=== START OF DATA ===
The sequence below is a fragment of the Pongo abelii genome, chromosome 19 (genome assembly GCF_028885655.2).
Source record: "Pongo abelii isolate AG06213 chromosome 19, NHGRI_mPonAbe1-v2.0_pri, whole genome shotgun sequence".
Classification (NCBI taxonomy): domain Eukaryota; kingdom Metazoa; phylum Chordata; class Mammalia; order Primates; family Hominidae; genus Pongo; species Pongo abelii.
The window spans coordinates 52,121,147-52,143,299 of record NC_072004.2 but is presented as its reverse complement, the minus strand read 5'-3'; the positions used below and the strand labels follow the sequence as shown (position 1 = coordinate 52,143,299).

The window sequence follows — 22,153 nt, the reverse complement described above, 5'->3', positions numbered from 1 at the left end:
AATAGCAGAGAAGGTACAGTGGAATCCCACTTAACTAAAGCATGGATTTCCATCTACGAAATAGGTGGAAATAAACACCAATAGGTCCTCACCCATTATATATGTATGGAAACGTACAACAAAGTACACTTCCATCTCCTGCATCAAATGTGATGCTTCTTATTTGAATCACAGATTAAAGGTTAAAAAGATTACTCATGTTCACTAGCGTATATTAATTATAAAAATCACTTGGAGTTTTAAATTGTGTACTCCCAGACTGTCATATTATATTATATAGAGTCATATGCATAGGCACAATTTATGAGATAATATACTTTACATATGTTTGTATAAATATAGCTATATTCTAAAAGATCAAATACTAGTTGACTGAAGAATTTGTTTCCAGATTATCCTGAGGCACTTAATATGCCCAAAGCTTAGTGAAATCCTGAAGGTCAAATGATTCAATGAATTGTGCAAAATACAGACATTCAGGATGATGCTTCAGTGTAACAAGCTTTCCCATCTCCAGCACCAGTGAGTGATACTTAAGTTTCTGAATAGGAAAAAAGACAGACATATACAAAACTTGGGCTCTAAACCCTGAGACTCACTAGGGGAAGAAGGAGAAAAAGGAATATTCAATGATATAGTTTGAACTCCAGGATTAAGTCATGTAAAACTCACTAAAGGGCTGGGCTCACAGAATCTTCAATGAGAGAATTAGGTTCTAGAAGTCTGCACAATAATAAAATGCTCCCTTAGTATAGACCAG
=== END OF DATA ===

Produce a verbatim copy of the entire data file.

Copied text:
The sequence below is a fragment of the Pongo abelii genome, chromosome 19 (genome assembly GCF_028885655.2).
Source record: "Pongo abelii isolate AG06213 chromosome 19, NHGRI_mPonAbe1-v2.0_pri, whole genome shotgun sequence".
Classification (NCBI taxonomy): domain Eukaryota; kingdom Metazoa; phylum Chordata; class Mammalia; order Primates; family Hominidae; genus Pongo; species Pongo abelii.
The window spans coordinates 52,121,147-52,143,299 of record NC_072004.2 but is presented as its reverse complement, the minus strand read 5'-3'; the positions used below and the strand labels follow the sequence as shown (position 1 = coordinate 52,143,299).

The window sequence follows — 22,153 nt, the reverse complement described above, 5'->3', positions numbered from 1 at the left end:
AATAGCAGAGAAGGTACAGTGGAATCCCACTTAACTAAAGCATGGATTTCCATCTACGAAATAGGTGGAAATAAACACCAATAGGTCCTCACCCATTATATATGTATGGAAACGTACAACAAAGTACACTTCCATCTCCTGCATCAAATGTGATGCTTCTTATTTGAATCACAGATTAAAGGTTAAAAAGATTACTCATGTTCACTAGCGTATATTAATTATAAAAATCACTTGGAGTTTTAAATTGTGTACTCCCAGACTGTCATATTATATTATATAGAGTCATATGCATAGGCACAATTTATGAGATAATATACTTTACATATGTTTGTATAAATATAGCTATATTCTAAAAGATCAAATACTAGTTGACTGAAGAATTTGTTTCCAGATTATCCTGAGGCACTTAATATGCCCAAAGCTTAGTGAAATCCTGAAGGTCAAATGATTCAATGAATTGTGCAAAATACAGACATTCAGGATGATGCTTCAGTGTAACAAGCTTTCCCATCTCCAGCACCAGTGAGTGATACTTAAGTTTCTGAATAGGAAAAAAGACAGACATATACAAAACTTGGGCTCTAAACCCTGAGACTCACTAGGGGAAGAAGGAGAAAAAGGAATATTCAATGATATAGTTTGAACTCCAGGATTAAGTCATGTAAAACTCACTAAAGGGCTGGGCTCACAGAATCTTCAATGAGAGAATTAGGTTCTAGAAGTCTGCACAATAATAAAATGCTCCCTTAGTATAGACCAG